But even here there are options: Medicare Special Needs Plans (SNPs) are Medicare Advantage plans designed to serve those with chronic conditions, such as autoimmune disorders, dementia, and ESRD. There are different versions of the plan designed for each illness, and most include coverage for drugs that are commonly used in the treatment of that illness or disease.
How do I enroll in a Medicare Advantage Plan?
Every Medicare Advantage plan has its own requirements and processes, and thus there’s no single way to sign up. Your first task is to find out what coverage plans are accessible in your area and compare the benefits of the plans with the benefits you’d have in Original Medicare.
For many plans, it’s possible to complete the enrollment process through the Medicare website. For some plans, you may need to contact the company that administers it and obtain an enrollment form, which you will fill out and return. You can also call Medicare itself at 1-800-MEDICARE for assistance in choosing your plan.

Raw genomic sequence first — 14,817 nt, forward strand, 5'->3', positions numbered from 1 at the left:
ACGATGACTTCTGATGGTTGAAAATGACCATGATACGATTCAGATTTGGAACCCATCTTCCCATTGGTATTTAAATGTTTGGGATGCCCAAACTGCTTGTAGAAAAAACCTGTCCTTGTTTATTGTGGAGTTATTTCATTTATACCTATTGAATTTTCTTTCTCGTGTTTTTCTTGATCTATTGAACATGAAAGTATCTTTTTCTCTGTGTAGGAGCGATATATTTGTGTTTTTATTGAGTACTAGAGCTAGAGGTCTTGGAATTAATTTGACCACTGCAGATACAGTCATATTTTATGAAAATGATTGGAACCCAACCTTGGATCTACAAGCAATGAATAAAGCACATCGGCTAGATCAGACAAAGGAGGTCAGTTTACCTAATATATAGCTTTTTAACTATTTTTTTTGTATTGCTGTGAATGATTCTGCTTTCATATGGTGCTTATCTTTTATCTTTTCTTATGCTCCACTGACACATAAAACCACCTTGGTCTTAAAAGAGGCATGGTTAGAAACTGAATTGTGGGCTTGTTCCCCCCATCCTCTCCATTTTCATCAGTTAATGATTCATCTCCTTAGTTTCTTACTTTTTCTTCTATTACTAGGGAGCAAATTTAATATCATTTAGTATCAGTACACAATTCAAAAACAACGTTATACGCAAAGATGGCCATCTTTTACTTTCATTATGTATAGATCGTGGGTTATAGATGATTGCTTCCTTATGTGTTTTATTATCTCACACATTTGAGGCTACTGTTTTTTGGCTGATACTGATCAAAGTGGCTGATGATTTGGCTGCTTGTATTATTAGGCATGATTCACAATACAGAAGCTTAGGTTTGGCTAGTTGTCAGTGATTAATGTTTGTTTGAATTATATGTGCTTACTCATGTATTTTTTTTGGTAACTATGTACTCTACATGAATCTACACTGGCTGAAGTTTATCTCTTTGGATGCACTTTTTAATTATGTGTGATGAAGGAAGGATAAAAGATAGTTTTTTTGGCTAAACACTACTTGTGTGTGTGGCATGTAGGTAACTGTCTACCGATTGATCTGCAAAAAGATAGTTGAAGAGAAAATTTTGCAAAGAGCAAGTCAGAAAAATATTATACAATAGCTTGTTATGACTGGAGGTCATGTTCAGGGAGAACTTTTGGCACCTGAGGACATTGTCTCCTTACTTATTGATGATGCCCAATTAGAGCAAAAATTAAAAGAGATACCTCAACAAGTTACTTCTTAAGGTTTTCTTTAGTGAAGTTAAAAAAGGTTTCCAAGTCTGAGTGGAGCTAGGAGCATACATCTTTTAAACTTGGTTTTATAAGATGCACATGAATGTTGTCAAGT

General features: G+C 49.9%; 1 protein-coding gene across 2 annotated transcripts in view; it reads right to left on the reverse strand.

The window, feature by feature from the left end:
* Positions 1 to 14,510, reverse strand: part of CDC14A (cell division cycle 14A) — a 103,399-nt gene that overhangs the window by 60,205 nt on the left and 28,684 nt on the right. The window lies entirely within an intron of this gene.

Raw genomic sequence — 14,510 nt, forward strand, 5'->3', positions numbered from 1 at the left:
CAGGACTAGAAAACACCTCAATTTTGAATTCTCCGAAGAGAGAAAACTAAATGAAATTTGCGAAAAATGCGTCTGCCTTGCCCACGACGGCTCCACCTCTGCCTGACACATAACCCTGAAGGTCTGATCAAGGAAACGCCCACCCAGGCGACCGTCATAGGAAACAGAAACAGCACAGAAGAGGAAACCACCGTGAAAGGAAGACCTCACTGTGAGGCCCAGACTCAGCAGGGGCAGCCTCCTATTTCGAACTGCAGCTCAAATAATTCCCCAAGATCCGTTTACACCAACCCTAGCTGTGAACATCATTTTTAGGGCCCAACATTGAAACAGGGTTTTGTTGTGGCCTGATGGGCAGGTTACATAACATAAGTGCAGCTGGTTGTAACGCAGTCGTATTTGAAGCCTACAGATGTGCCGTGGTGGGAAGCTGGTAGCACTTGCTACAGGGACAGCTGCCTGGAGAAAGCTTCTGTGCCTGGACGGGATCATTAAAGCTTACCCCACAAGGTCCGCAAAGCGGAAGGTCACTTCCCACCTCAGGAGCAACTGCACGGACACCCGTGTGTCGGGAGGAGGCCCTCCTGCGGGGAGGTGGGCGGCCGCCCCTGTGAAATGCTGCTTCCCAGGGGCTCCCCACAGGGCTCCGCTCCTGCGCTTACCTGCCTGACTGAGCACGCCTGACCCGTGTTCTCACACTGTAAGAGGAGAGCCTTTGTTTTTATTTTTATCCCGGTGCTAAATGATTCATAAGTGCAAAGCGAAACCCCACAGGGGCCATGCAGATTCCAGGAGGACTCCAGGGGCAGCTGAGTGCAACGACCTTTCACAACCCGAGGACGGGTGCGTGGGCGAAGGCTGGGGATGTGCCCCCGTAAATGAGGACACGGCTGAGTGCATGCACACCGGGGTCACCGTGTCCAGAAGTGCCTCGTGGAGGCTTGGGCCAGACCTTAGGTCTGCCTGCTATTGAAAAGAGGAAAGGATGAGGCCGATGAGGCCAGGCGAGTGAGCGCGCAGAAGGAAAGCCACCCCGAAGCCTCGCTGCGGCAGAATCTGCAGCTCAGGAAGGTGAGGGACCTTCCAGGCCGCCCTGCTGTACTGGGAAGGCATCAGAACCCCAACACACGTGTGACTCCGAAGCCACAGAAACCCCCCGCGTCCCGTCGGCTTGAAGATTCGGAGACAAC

When you join Medicare Advantage, you’ll need to give your Medicare number and the date your Part A and B coverage began. Medicare plan providers are not allowed to call you unless you’ve specifically requested a call, and they should never ask for financial information such as a credit card number over the phone. If someone claiming to be from Medicare does ask for financial information from you, hang up immediately — it is most likely a scam.
What do Medicare Advantage Plans cover?
Medicare Advantage plans cover all your Medicare Part A and Part B coverage, just as if you have Original Medicare. The only part of the Original Medicare coverage that is not necessarily covered by Medicare Advantage is hospice care, but don’t worry: even if you’re with Medicare Advantage, you can still access the Original Medicare hospice coverage.